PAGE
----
Great inequalities of income and wealth are (contrary to the “Occupy” people) natural (as Rothbard was fond of pointing out) – but that does not (repeat not) mean that all inequality of income and wealth is natural.

    It is no accident that the areas of the world with the most extreme inequality tend to be areas with the long term (decades – indeed sometimes centuries) of a “cheap money”, “low interest rate” policy (ironically governments tend to justify such policies on “social justice”, “help the poor” grounds) – most of Latin America springs to mind.

    Indeed the entire thrust of govenrment policy in this area is to try and artificially reduce interest rates by expanding the amount of “money” available to be lent, beyond what real savers (i.e. people who make the sacrifice of present consumption in the hopes of furture returns – time preference Frank Fetter stuff) would provide. This Ludwig Von Mises spent his life explaining.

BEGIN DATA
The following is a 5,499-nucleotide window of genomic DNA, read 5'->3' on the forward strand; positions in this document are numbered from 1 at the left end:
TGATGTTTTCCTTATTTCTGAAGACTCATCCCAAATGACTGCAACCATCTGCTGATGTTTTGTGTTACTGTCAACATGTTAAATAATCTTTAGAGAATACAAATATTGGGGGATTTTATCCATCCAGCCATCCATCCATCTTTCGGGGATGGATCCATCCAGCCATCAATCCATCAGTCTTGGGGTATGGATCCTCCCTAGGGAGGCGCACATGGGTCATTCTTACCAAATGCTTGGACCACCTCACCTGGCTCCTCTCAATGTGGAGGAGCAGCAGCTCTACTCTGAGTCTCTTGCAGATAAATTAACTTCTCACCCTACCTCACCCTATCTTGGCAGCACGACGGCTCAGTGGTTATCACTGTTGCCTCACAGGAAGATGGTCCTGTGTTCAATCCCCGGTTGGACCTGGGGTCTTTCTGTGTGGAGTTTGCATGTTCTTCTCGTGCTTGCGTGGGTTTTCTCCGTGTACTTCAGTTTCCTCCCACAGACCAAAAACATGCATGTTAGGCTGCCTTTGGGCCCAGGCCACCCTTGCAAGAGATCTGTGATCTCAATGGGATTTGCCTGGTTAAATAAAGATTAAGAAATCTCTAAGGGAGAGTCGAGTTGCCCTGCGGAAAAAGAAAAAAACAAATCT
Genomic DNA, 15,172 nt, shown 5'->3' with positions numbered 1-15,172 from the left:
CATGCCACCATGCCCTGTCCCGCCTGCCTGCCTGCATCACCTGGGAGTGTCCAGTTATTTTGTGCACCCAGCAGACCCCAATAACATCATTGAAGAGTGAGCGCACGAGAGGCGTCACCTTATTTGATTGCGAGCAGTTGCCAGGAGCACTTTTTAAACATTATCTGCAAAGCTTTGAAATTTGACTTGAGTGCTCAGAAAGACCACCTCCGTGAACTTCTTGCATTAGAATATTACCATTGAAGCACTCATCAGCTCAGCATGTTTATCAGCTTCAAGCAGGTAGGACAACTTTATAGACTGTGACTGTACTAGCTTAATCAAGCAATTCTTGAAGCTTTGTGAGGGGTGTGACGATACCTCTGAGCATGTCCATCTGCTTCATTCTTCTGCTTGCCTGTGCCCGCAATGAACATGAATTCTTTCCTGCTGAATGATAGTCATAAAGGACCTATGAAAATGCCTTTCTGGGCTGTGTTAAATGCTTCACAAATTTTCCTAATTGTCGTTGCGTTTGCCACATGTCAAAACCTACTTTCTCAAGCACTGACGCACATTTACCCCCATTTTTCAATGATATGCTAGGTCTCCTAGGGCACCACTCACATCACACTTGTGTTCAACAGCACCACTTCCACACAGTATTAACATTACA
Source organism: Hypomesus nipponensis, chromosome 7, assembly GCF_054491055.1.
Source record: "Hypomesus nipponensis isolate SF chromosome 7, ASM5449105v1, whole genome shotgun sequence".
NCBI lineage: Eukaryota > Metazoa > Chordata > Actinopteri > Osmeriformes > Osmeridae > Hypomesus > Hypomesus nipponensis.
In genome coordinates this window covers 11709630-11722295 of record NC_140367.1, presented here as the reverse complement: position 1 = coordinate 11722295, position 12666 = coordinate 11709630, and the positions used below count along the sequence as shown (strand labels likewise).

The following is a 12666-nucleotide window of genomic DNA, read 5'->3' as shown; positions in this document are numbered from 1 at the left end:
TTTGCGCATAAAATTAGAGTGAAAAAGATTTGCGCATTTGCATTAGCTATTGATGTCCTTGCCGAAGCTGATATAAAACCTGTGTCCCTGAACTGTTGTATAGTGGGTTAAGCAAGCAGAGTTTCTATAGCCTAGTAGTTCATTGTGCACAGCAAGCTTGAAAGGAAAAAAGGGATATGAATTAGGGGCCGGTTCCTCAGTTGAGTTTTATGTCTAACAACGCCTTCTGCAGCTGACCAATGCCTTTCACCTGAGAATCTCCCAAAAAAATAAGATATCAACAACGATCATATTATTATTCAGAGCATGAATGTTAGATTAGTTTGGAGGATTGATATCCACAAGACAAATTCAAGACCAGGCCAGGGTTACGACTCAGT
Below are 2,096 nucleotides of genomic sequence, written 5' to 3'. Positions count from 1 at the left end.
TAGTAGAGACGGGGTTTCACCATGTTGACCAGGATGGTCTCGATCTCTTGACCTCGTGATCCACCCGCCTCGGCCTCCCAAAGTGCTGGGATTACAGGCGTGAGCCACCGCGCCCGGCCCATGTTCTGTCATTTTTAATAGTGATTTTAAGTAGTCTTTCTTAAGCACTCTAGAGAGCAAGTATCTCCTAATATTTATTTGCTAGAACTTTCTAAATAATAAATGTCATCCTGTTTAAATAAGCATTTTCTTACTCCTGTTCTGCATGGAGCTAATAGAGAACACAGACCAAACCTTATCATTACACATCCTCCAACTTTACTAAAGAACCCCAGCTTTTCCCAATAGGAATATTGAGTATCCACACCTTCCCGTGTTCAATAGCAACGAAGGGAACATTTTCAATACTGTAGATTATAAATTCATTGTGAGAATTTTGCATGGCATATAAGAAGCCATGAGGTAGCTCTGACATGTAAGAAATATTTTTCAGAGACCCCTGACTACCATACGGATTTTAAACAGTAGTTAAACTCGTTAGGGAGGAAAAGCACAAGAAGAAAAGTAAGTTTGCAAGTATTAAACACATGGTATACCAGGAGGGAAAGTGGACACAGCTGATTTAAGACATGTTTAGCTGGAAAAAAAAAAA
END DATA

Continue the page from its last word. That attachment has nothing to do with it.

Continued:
So when the “Occupy” people denounce the Federal Reserve they are actually, for once, on to something. But the effects of getting rid of the Fed (or the Bank of England or….) would be the exact opposite of what they hope. Not more “easy credit”, but credit being much tighter, not “lower interest rates” (or no interest rates at all), but much higher interest rates.

    Not a world without work or effort – where they could all “hunt in the morning, and fish in the afternoon, and be critical after dinner, without ever being a hunter, fisherman or critic – for society will organise production….” (Karl Marx “The German Ideology 1845” – although it might be a line from “Star Trek: The New Generation” or some other bit of Hollywood leftism, of Prof S. Harvard nonsense). Instead it would actually be an world of “thrift, hard work, and self denial” exactly what the Occpy people hate most in all the world (even more than they hate “the rich”).